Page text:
The dollar surged to a 24-year peak against the yen
The dollar reached a 24-year high against the yen and a 37-year high against the pound, as Japan’s dovish monetary policy and Europe’s economic problems contrasted with a relatively stronger U.S. economy and a hawkish Federal Reserve keen to bring inflation down to its 2% objective.
The U.S. dollar rose to 144.89 yen, reaching that level for the first time since August 1998. It is presently only a few points away from its 1998 high of 147.43. The dollar was last up 0.9% against the yen, trading at 144.09 yen.
The dollar fell to $1.1407 against sterling, its lowest level since 1985, and was recently down 0.1% at $1.1509. After falling as low as $0.9864 on Tuesday, the euro plummeted below 99 cents on Wednesday. The single currency of Europe was last up 0.8% at US$0.9984.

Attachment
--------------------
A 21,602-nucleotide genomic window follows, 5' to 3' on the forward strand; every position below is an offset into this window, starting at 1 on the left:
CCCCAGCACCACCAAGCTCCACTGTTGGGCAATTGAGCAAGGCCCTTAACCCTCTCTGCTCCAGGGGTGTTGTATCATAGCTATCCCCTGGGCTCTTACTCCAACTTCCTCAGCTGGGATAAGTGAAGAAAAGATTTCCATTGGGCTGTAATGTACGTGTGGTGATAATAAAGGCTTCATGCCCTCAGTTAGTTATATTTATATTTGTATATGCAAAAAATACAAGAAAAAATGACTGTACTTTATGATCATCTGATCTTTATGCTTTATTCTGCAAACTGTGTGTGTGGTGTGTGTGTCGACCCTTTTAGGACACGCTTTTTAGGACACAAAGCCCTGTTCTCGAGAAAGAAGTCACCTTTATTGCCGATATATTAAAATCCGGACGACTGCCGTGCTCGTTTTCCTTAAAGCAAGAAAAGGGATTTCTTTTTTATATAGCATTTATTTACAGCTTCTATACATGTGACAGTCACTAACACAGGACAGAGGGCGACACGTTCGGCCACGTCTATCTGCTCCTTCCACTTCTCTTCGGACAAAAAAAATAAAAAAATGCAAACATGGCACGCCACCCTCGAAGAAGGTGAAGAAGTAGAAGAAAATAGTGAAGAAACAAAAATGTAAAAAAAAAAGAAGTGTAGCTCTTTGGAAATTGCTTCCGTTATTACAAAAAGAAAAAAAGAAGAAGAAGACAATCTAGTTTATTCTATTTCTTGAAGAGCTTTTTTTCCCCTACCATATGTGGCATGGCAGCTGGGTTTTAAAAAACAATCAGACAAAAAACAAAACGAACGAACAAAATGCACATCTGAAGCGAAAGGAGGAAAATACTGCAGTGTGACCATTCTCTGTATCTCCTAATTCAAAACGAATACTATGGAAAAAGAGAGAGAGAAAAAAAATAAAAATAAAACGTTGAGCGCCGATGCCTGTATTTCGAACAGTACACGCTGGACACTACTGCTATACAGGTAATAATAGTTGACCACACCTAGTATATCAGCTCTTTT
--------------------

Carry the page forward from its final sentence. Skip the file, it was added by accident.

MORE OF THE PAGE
In contrast, a survey released overnight revealed that the U.S. services industry surprisingly increased last month, supporting the assumption that the economy is not in recession.
Also, on Wednesday, the Bank of Canada boosted interest rates by 75 basis points to a 14-year high, as expected, and stated that the policy rate would need to be lifted further to combat galloping inflation.
Despite the rate boost by the Bank of Canada, the U.S. dollar was little changed against the Canadian currency, trading at C$1.3138.
The yen has fallen by 10.1% against the dollar since the beginning of August. Japan’s Chief Cabinet Secretary, Hirokazu Matsuno, warned at a news conference that if “rapid, one-sided” movements in currency markets continue, the administration will take appropriate action, ratcheting up the language.
Many analysts, however, believe that intervention will be difficult because global central banks are more concerned with inflation than with currency rates. In other news, China’s yuan fell to a two-year low, edging in on the $7-per-dollar level, despite government efforts to reverse the trend.